Wounded Vets Create Music ... as Well as Jobs for Themselves
When he left the Army in 2009, he faced a difficult question: what to do next? Like many vets, he'd been wounded in an improvised explosive device blast in Iraq and was suffering from traumatic brain injury and post-traumatic stress disorder. Discharged with a medical retirement, he didn't need to work, but couldn't stand the idea of inactivity. "I wanted to do something important with my time," he recalls.
Before joining the military, Delacerda had been a musician, and had played drums since he was 15. Unfortunately, combat had left him with a variety of injuries, including recurring migraines and numbness in his hands and right leg. Doctors had told him that he would never be able to play again.
A former explosives expert in the Army, Delacerda trained to become a humanitarian demining technician. Unfortunately, as he soon discovered, his brain injuries left him with memory issues that made it impossible for him to work with explosives. But then, he happened to attend a Wounded Warrior alumni event. During the talent show, a friend convinced him to play drums on stage. After the show, he met several fellow combat veterans who also had been professional musicians. Bass guitarist King Burton had played with Bob Hope in Vietnam. Guitar tech Sean Foster, a Vietnam vet, had since worked with Heart, the J. Geils Band, Steve Miller, David Crosby, and a long list of other legendary artists. All of them were using music to help put their lives back together.
They talked about forming a band, but realized that they wanted to do something bigger than just playing music. "We've already done the record deal thing, and we know how the industry works," he says. "We wanted to build something that wasn't just a band. We wanted to build an organization."
In 2010, Delacerda and his comrades created the Warrior Spirit Band, a group composed entirely of wounded former veterans who have used music to put their lives back together. Their music is rock with a country edge, and hearkens back to a 1970's-tinged southern rock sound. But while their rhythms will seem familiar to fans of Steve Miller or Lynyrd Skynyrd, their lyrics are entirely contemporary. Their song "Not Easy Being a Soldier" echoes the experience of a military patrol, while "Heart in Your Hand" brings to mind the painful vulnerability of leaving loved ones at home during a deployment. ReverbNation currently lists it as the fifth most popular alternative band in the Houston area, where they're based, and in the top 400 nationally.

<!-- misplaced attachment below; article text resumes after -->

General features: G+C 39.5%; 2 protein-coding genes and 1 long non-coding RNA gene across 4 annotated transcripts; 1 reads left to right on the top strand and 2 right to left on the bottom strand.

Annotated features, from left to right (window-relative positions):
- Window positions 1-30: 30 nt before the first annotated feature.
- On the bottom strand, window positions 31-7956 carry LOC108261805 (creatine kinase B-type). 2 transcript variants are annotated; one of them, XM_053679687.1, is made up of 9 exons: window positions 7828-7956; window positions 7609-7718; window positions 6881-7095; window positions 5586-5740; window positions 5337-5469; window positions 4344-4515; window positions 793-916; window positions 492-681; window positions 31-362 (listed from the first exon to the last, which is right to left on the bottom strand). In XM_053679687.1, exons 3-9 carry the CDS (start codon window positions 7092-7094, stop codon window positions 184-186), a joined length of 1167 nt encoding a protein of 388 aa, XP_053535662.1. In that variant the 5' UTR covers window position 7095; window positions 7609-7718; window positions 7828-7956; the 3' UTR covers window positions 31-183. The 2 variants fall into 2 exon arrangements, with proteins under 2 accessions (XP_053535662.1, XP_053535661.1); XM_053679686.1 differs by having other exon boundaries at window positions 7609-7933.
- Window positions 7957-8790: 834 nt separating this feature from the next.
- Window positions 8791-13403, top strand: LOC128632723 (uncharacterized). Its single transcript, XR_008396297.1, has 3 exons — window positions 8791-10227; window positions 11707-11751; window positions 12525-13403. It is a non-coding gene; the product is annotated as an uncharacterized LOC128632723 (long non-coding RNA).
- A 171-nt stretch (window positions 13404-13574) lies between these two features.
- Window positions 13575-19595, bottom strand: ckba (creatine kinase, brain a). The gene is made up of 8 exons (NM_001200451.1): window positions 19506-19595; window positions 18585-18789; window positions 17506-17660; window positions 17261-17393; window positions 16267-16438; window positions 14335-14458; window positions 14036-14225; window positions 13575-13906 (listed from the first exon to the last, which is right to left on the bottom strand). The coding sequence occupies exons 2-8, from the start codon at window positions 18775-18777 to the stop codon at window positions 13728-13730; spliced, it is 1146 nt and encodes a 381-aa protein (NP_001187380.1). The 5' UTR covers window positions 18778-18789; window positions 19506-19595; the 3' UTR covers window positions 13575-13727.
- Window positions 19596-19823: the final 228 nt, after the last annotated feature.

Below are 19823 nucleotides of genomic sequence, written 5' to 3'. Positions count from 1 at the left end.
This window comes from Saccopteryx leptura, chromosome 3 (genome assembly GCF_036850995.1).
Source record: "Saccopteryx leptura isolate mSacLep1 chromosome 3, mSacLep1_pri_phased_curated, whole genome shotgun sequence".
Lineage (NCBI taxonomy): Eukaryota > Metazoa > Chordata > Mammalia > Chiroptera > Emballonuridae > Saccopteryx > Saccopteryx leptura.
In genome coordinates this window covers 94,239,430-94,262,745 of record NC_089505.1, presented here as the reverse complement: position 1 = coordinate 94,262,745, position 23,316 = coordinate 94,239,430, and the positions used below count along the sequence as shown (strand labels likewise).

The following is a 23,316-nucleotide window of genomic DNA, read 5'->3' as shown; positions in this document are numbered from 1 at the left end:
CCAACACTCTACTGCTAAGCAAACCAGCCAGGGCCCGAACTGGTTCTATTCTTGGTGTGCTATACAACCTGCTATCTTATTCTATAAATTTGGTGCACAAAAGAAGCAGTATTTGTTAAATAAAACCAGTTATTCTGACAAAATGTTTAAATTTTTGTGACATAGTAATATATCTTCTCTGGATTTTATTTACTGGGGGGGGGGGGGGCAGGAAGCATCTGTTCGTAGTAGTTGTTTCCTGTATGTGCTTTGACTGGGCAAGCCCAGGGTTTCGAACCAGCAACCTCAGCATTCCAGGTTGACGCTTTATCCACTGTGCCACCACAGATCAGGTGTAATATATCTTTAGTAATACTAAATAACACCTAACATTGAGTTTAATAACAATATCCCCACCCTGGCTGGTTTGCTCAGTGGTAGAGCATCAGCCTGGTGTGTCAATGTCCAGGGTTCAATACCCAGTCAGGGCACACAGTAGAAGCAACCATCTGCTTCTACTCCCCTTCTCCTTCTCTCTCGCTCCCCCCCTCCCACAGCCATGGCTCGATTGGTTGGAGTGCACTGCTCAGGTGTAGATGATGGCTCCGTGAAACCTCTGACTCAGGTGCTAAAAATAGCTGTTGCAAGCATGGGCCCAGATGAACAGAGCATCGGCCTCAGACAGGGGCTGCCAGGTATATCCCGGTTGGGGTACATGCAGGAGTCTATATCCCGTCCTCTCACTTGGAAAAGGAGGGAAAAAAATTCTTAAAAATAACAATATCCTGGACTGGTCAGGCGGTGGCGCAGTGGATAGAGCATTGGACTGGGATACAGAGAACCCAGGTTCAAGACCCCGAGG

Whatever money the band brings in is to just cover their expenses. "We play a lot of bases, where we talk to these guys, let them know that we're here for them, and help them realize that there's a support structure for them," Delacerda explains. "At our shows, veterans come up to us. Some of them are unemployed, or virtually homeless. We try to hook them up with people to help them find a job, help them with their PTSD, and assist them with their veterans' administration paperwork."
They've had a lot of help. Among other partnerships, Warrior Spirit has joined with several instrument companies, an alliance that has worked well for both groups. "For many of our sponsors, we're brand ambassadors," Delacerda notes. "If an instrument company wants to put themselves in front of soldiers, we're a great way to do that. We give out guitars, guitar strings, drumsticks, and lots of other music products."
The group also relies on donations from private individuals to keep it in business and on the road.
Sometimes, the donations take strange forms. For the past year, Delacerda and his bandmates have been renovating a 10,000 square foot facility in Houston that they hope to transform into a work training facility, where they can teach veterans how to play music, work with instruments, do band prep work, and perform other jobs in the music industry.
The new program, which they call "Rock 4 Recovery," has gotten the support of the City of Houston, as well as various local bands, a handful of charities, and some larger companies, like Home Depot. "They've donated carpet and some building materials for the facility," Delacerda says. "They've really come through."
But even with their partners, funding the renovations takes almost every spare penny the group produces. Delacerda has partially financed it out of his own retirement, and estimates that he has spent $40,000 of his own money on rent, utilities and renovation costs.
Ultimately, though, Delacerda and his bandmates see this as their mission. "This is a choice that we've made – to help our combat veterans," he explains. "I've had friends kill themselves because they thought that there was nobody there to help them. I don't want that to happen to anyone else. We don't want to leave anyone behind."
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